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The View from Mary's Farm

A Message from Edie Clark

December 30, 2009

Greetings, friends! Here is a message from me to you. May you find blessings in the coming year. Stay in touch. Edie

The Day After Christmas

The time between Christmas and New Year’s is a silent time, a time of grateful stillness. At least it is here, at this place that is known in the magazine as Mary’s Farm but that I call, privately, Stillpoint. Since the first night I spent here, the place here on the ridge has always seemed invested with profound peace, from the moment the morning sun first touches the mountain, throughout the day, when just a scattering of cars pass by, to the flare of sunset behind the trees, to the deep stillness of the middle of a star-filled night – there is little change in the tempo of stillness, to the reality of peace. The only noticeable change is the light, as the sun moves across the sky and then slowly moves offstage to give the magnificent night its chance to perform.

Christmas, for all of us, is a frenzied time, our checklist always on the table, packages to post, one more cake to be baked, one more gift to be wrapped, one last card to write and mail. Yesterday, a friend told me that his eight-year-old nephew, James, had a “meltdown” on Christmas Eve: he burst into tears and sobbed because he wasn’t ready for Christmas. He hadn’t wrapped his gifts yet; he hadn’t even finished the t-shirt he was making for his sister. As his family tried to calm him, he wailed, “I’m just too stressed!” Oh dear, how have we come to this? Instead of a time of joy and anticipation, Christmas has turned into a time of despair, even for children.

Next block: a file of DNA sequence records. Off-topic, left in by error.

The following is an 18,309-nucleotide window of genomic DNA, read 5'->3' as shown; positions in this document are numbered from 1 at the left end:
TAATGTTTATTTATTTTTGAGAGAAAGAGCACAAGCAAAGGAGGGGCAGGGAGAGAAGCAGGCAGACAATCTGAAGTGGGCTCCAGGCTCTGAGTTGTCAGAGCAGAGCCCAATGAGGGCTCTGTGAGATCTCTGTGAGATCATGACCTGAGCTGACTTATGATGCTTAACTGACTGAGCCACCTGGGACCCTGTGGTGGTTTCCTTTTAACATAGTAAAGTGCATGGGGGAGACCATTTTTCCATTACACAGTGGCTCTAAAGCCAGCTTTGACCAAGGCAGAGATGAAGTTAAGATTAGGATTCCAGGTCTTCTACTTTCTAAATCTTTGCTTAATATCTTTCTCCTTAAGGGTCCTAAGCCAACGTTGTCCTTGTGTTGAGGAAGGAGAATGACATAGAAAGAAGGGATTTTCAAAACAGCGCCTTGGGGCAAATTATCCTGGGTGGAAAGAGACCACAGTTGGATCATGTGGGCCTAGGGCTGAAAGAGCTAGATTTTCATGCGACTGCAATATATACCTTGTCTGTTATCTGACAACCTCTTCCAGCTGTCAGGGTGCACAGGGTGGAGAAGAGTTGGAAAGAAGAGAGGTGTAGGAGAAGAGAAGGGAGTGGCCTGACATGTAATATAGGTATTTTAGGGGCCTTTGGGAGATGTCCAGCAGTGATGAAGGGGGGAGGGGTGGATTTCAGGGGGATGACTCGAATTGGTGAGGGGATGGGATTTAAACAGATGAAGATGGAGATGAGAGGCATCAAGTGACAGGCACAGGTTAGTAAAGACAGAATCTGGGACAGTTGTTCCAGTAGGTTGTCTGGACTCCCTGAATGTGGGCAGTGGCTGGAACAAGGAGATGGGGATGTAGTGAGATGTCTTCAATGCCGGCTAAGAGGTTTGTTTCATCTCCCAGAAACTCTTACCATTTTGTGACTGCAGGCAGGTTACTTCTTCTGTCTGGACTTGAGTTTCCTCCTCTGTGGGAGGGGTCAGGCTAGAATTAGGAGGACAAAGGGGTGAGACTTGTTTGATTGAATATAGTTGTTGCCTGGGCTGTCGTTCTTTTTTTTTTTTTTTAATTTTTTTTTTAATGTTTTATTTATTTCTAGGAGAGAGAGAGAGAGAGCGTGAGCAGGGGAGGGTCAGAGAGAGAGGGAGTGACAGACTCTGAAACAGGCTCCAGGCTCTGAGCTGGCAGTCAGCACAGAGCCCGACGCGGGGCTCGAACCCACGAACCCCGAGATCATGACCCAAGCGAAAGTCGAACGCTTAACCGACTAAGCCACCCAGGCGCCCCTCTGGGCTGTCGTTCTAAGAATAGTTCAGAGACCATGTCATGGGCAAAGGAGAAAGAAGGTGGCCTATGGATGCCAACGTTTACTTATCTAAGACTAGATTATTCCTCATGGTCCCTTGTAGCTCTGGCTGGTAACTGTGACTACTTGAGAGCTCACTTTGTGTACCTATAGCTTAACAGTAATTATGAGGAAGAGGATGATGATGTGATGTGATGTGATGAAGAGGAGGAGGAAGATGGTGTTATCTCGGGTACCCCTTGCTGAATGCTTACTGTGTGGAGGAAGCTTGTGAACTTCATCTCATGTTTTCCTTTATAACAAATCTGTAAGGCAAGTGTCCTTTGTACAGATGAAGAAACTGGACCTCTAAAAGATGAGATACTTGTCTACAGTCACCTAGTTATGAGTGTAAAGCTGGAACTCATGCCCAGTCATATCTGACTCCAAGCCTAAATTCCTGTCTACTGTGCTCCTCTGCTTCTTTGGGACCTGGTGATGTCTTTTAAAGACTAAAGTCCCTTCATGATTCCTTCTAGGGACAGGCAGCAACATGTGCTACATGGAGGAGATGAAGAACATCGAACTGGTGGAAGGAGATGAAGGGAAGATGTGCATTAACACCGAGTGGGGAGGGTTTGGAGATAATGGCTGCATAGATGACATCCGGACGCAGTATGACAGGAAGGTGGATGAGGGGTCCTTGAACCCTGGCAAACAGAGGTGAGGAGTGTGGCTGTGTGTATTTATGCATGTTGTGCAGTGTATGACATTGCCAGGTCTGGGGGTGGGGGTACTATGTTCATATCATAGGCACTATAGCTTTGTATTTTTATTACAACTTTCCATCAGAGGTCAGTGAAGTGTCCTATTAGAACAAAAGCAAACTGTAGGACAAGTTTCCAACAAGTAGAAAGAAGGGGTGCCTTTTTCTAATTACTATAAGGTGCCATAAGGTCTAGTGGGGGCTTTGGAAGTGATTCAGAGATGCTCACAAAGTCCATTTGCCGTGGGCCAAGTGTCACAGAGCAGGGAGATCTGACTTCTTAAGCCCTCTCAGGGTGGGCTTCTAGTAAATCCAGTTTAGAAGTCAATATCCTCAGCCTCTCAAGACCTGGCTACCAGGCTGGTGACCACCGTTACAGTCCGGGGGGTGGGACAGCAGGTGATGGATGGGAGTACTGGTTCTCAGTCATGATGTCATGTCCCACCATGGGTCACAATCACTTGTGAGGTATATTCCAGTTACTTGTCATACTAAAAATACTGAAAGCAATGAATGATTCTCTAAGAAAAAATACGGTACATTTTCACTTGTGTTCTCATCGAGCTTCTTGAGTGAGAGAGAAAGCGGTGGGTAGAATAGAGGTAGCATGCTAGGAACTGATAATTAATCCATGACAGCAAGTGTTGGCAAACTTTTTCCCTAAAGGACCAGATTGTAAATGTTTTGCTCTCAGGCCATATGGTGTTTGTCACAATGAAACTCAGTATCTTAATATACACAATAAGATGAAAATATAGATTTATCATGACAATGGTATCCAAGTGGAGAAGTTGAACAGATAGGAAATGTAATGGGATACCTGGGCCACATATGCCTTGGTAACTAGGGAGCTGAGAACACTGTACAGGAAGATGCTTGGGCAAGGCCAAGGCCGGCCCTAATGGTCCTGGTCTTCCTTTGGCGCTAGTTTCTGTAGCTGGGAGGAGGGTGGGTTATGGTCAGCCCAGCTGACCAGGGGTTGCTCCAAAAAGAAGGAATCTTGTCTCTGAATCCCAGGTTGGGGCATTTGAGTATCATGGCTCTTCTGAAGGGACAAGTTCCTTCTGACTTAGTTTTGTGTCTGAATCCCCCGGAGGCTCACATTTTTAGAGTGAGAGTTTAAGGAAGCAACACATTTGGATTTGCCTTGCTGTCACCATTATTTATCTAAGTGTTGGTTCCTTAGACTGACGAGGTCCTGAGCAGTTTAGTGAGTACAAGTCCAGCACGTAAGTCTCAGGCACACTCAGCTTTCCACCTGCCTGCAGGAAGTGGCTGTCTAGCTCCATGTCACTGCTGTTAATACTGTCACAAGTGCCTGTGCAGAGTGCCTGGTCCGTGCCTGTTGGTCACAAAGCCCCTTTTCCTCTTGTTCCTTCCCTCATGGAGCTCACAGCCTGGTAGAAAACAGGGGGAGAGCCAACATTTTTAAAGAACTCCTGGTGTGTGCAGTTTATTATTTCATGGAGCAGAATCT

At one time or another during this season, we all feel like James. The demands of Christmas simply can’t be ignored. There doesn’t seem to be any exit. But, once the last dish has been washed from the Christmas feast, the table cleared and wiped down and all the aprons and tablecloths and napkins spun dry in the wash, that same amazing moment of stillness, a point that amounts to gratitude, when I can at last sit down with a cup of tea, put my feet up and reflect. The climax of the season is past and so is the solstice. Daylight begins to lengthen and there is a new year to be greeted.

The day after Christmas, I saw an owl. Once, many years ago, I was told by a person of native American descent, that if you see an owl, your life will change. In the years since, I have found that to be very true. I don’t see many owls but in the last three weeks, I have seen two, in different places. One flew across my path as I drove home one night and then the post-Christmas sighting was perched in a big tree across the field from my house. I watched him for a while. He sat stock still on the limb, his head turned, staring at me. I believe it was a barred owl, the common kind we have here, the one whose call we imitate as “who who, who cooks for you?” I told my neighbor about this and she startled me with the news that she had seen a snowy owl, which is pure white and very large, on that same day. I have never seen a snowy owl here, in fact, I’ve only ever seen one, some years ago over on the seacoast. So perhaps both of our lives will change. It’s the kind of thing that’s fun to contemplate as the new year looms.